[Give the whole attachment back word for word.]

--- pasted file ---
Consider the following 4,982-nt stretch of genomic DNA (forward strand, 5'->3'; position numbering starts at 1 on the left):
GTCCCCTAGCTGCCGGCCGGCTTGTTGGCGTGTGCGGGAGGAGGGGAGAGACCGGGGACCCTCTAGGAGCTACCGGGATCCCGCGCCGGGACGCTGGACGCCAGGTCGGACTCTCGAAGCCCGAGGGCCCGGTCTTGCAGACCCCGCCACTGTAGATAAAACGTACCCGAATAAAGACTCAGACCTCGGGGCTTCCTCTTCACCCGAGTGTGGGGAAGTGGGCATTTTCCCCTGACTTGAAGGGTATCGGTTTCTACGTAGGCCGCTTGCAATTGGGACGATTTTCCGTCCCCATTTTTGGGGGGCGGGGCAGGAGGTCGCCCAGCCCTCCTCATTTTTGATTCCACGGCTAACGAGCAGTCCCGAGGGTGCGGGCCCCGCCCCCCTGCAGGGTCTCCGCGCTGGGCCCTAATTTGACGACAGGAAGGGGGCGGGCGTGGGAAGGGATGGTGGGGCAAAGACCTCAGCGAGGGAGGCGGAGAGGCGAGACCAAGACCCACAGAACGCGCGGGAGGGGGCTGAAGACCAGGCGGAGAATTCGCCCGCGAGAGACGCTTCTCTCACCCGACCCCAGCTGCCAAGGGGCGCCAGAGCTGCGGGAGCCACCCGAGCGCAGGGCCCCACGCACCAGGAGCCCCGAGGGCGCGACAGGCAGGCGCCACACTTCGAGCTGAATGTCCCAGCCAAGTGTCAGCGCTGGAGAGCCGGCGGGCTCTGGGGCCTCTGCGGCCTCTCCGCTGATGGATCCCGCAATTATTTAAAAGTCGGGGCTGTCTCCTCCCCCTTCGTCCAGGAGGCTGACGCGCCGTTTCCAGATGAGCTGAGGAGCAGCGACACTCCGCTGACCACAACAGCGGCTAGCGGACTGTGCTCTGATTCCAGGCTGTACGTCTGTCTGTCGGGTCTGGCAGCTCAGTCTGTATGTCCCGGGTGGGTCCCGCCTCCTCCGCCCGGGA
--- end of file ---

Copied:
Consider the following 4,982-nt stretch of genomic DNA (forward strand, 5'->3'; position numbering starts at 1 on the left):
GTCCCCTAGCTGCCGGCCGGCTTGTTGGCGTGTGCGGGAGGAGGGGAGAGACCGGGGACCCTCTAGGAGCTACCGGGATCCCGCGCCGGGACGCTGGACGCCAGGTCGGACTCTCGAAGCCCGAGGGCCCGGTCTTGCAGACCCCGCCACTGTAGATAAAACGTACCCGAATAAAGACTCAGACCTCGGGGCTTCCTCTTCACCCGAGTGTGGGGAAGTGGGCATTTTCCCCTGACTTGAAGGGTATCGGTTTCTACGTAGGCCGCTTGCAATTGGGACGATTTTCCGTCCCCATTTTTGGGGGGCGGGGCAGGAGGTCGCCCAGCCCTCCTCATTTTTGATTCCACGGCTAACGAGCAGTCCCGAGGGTGCGGGCCCCGCCCCCCTGCAGGGTCTCCGCGCTGGGCCCTAATTTGACGACAGGAAGGGGGCGGGCGTGGGAAGGGATGGTGGGGCAAAGACCTCAGCGAGGGAGGCGGAGAGGCGAGACCAAGACCCACAGAACGCGCGGGAGGGGGCTGAAGACCAGGCGGAGAATTCGCCCGCGAGAGACGCTTCTCTCACCCGACCCCAGCTGCCAAGGGGCGCCAGAGCTGCGGGAGCCACCCGAGCGCAGGGCCCCACGCACCAGGAGCCCCGAGGGCGCGACAGGCAGGCGCCACACTTCGAGCTGAATGTCCCAGCCAAGTGTCAGCGCTGGAGAGCCGGCGGGCTCTGGGGCCTCTGCGGCCTCTCCGCTGATGGATCCCGCAATTATTTAAAAGTCGGGGCTGTCTCCTCCCCCTTCGTCCAGGAGGCTGACGCGCCGTTTCCAGATGAGCTGAGGAGCAGCGACACTCCGCTGACCACAACAGCGGCTAGCGGACTGTGCTCTGATTCCAGGCTGTACGTCTGTCTGTCGGGTCTGGCAGCTCAGTCTGTATGTCCCGGGTGGGTCCCGCCTCCTCCGCCCGGGA